By Alan Prahl
With thousands of students making their annual migration to college, this is a great time to have a candid conversation about financial aid and financial responsibilities.
Review the financial aid package being offered by the school. If there is a shortfall, brainstorm together about possible ways to cover the deficit. Contact the school and ask for more financial aid. Ask about all the options they have available, including grants, scholarships, part-time jobs and loans. Student loans can be a good investment in your future, but only borrow what you need.
Parents, be clear about what college expenses you will cover and what your son or daughter must pay for now or later. In addition to tuition and fees, talk about spending on eating out, clothes and entertainment. Don’t hesitate to set clear spending boundaries, like a monthly limit on miscellaneous spending.
Debit cards are a convenient way for parents to provide some spending money. Students should keep track of their available balance and avoid overdraft fees. Discuss who pays overdraft fees.
Students need to diligently pay their bills on time, including their cellphone, credit card, car payment, etc. Timely payments help build a positive credit score. Many employers, landlords and car insurance companies use credit scores to decide who they will hire, rent to or insure. Like it or not, your student’s history of paying bills will follow them around for years so make it a positive history.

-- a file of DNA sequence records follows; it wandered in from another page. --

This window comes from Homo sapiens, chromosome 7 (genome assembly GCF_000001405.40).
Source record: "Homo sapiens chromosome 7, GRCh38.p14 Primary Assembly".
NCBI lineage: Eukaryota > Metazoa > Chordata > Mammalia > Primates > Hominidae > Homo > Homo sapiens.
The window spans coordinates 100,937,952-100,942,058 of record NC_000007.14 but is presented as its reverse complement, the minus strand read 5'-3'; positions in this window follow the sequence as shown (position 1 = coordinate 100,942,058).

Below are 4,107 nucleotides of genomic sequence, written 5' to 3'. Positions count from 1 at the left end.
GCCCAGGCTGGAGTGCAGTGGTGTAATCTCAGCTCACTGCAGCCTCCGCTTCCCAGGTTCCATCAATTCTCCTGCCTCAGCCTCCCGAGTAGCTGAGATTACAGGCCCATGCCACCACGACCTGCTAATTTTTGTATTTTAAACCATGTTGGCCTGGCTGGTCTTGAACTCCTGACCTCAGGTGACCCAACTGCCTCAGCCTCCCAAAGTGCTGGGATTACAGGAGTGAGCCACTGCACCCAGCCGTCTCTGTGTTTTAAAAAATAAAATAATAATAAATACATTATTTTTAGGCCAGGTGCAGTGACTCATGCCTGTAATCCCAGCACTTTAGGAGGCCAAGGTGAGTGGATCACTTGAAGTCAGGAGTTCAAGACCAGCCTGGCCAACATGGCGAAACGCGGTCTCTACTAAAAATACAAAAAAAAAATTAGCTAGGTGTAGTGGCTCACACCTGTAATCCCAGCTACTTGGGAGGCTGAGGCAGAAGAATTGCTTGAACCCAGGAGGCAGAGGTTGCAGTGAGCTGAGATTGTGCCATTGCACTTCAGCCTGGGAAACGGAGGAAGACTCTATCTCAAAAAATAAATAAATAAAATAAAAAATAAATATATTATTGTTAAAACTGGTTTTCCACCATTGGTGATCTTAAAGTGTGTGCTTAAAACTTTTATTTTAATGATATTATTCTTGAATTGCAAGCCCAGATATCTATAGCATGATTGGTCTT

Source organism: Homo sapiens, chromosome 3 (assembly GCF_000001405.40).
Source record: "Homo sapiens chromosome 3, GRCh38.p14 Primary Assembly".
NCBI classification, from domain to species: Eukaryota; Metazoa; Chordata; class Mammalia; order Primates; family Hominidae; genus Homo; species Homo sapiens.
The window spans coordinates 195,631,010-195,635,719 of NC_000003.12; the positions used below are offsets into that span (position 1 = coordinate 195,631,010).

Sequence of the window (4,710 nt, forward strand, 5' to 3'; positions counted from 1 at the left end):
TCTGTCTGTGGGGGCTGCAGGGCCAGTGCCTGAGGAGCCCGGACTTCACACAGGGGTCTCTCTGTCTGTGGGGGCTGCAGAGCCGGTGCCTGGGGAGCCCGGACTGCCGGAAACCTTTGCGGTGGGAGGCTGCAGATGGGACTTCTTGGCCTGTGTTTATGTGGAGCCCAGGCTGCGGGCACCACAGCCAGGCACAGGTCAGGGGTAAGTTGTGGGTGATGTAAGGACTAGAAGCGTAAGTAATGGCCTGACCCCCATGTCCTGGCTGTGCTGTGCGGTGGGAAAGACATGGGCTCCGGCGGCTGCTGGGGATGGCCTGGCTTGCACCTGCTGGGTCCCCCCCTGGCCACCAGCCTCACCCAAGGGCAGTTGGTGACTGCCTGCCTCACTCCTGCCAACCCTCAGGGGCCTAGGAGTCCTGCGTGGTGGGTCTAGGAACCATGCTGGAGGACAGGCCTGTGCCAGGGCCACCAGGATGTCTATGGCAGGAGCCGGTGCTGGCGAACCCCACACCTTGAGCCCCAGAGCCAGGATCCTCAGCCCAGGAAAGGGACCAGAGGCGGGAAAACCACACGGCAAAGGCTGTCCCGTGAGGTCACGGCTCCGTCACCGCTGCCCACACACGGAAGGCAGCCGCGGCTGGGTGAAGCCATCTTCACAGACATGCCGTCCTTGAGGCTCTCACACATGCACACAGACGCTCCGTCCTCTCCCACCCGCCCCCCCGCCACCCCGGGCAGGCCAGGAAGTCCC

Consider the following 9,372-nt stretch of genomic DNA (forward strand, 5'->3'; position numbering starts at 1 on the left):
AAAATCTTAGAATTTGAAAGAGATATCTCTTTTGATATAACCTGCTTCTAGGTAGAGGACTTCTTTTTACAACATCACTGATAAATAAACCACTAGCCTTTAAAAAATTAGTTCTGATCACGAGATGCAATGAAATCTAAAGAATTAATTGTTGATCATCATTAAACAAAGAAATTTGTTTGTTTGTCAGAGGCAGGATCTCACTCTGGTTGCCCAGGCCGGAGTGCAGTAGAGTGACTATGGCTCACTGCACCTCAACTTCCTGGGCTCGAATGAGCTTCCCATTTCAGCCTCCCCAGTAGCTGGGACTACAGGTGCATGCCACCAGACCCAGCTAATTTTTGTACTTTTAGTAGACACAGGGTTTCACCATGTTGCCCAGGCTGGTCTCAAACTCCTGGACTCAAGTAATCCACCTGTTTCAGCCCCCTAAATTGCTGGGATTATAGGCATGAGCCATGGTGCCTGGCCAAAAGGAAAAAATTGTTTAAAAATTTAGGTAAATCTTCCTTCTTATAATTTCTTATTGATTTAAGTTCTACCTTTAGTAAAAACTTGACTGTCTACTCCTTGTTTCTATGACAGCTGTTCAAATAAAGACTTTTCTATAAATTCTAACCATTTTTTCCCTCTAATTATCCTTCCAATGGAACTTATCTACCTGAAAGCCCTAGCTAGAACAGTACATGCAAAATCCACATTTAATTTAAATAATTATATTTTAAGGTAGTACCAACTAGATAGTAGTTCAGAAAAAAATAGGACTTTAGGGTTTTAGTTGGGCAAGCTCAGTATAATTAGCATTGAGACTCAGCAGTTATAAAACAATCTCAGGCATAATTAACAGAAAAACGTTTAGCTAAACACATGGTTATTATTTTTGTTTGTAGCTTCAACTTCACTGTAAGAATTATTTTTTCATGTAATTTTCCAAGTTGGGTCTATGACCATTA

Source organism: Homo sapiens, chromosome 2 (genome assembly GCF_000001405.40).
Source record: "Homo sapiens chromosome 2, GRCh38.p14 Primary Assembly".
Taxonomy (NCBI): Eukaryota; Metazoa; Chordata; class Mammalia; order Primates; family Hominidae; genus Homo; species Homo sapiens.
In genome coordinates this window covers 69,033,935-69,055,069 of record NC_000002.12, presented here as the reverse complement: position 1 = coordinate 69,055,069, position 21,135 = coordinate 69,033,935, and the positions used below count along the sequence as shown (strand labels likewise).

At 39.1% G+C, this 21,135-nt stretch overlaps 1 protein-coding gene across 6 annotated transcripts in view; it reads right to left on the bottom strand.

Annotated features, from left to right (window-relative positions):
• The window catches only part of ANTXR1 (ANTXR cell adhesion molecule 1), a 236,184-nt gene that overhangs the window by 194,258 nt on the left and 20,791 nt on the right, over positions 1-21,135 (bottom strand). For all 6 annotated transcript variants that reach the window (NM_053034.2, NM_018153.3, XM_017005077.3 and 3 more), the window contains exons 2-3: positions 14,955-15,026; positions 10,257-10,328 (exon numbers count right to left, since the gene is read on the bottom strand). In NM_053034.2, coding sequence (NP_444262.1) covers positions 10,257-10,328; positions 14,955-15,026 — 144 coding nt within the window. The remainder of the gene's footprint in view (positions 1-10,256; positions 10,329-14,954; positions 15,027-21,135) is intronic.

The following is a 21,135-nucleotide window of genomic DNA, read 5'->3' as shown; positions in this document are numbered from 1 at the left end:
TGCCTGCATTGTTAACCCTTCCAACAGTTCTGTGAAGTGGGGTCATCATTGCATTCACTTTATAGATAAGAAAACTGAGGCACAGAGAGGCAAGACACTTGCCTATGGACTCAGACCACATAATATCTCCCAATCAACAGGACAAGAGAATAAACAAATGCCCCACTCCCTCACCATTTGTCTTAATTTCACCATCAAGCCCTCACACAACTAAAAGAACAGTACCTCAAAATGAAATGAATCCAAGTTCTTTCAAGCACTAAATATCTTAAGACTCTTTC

It’s easy to overspend using credit cards and build up debt. That’s why many parents tell their college-bound students to only use a credit card for emergencies. Parents should be clear and explain what they mean by an emergency.
Talking about money may initially feel awkward or uncomfortable, but the more you talk and work together, the easier it gets to communicate. You’ll be surprised how much you learn from each other.